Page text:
Magazine article Occupational Hazards

Support Key to Safety Programs

Magazine article Occupational Hazards

Support Key to Safety Programs

Article excerpt

Even the strongest safety program will not help reduce workers' compensation costs if management and employees don't support the program, according to a panel of workers' comp experts.

Also important to controlling costs is early intervention in a claim, meaning employers need to encourage their sites to report claims promptly, the panel said at a session during the Risk & Insurance Management Society's annual conference and exhibition held in May in San Francisco.

"Lost time is the most controllable expense that risk managers can have an impact on," said Stephen N. Raimondi, director of risk management services for Norwalk, Conn.-based ABB Business Services Inc. ABB Business Services has built a nuclear power plant in South Korea and offshore oil drilling rigs worldwide, among other things.

"Having a good written program on the shelf won't necessarily result in good loss control," according to Thomas B. Pomije, regional sales and marketing manager for NATLSCO, a unit of Long Grove, I11.-based Kemper Insurance. "Implementation is the key."

Pomije said it is important to understand a program's benefits in safety and financial terms. That involves spelling out the cost of injuries as well as potential savings in preventing them and better managing claims that occur.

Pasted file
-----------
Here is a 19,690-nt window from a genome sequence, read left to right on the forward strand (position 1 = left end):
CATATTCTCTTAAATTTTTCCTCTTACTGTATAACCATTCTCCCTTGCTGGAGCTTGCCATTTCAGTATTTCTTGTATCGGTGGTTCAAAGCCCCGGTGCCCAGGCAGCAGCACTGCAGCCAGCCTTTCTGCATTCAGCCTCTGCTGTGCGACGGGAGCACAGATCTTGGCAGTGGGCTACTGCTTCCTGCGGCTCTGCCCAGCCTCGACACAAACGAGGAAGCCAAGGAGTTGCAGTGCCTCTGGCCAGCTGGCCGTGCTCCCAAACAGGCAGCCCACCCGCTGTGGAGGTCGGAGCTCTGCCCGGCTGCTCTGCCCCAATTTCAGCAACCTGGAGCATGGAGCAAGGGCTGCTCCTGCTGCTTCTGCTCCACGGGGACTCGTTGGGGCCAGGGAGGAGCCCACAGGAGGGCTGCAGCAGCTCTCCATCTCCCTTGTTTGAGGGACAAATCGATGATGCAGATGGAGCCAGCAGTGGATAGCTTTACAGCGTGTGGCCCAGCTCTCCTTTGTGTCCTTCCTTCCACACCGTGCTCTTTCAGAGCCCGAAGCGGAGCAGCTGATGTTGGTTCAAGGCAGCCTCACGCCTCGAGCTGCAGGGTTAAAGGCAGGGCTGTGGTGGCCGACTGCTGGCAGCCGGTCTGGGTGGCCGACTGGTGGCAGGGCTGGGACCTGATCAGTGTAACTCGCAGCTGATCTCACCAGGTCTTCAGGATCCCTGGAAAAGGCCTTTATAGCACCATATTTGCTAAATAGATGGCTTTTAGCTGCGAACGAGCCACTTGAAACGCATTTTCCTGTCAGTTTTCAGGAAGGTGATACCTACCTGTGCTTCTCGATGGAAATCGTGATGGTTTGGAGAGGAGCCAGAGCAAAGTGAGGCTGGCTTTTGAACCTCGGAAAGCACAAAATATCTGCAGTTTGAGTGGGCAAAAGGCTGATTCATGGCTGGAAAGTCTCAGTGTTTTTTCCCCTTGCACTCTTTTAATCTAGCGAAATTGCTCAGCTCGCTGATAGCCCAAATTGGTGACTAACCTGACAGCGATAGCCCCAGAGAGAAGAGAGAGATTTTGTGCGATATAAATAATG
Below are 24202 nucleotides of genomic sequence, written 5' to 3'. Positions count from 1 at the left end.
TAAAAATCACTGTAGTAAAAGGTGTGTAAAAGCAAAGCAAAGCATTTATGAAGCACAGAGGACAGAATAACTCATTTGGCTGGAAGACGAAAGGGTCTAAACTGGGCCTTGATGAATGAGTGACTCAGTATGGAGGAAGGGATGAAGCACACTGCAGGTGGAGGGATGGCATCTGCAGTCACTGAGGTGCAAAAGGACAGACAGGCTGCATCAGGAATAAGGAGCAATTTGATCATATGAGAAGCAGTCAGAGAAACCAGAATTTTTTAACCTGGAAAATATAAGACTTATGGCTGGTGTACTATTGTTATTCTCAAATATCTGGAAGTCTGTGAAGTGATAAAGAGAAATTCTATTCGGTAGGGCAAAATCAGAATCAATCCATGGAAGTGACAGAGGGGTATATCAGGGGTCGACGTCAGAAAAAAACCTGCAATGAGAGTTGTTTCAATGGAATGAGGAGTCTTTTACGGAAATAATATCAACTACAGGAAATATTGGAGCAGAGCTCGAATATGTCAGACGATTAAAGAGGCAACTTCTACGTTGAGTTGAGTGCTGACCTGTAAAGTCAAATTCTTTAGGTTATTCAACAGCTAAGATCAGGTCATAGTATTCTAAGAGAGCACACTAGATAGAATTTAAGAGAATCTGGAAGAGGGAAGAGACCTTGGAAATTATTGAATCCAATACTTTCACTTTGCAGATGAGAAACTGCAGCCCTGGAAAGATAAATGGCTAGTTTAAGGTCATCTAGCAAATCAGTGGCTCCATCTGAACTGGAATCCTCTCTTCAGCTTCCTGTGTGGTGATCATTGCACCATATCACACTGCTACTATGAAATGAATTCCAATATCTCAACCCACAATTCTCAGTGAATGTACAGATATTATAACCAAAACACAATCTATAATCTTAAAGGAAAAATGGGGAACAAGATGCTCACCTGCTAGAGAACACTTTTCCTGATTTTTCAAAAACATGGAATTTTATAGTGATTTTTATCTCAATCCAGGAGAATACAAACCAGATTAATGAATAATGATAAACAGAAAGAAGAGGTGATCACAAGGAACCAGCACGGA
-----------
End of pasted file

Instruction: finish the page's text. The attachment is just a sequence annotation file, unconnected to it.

"If you don't sell [the facility manager] on the financial benefit, you probably won't get a real commitment from them," Pomije said.

Raimondi offered as an example a Missouri plant owned by ABB Business Services. According to Raimondi, the plant had no workers' comp problem until its business increased significantly in 1995. At that point, workers' comp costs multiplied tenfold to $1 million, the plant's incident rate shot up 200 percent in one year, and its lost-time ratio jumped 200 percent to 300 percent over a couple of years.

The problem was traced to a plant manager who did not realize that the unit -- not the parent company -- paid the workers' comp costs. Another concern was that the plant did not have a program addressing safety beyond ensuring compliance with government rules.

Raimondi explained to the plant's senior managers how large workers' comp costs were hurting efforts to meet a profit-margin target and how that could affect their careers at the company. He also involved human resources and the safety department and made sure "everyone in the plant knew they had $1 million of costs that was dragging them down. …

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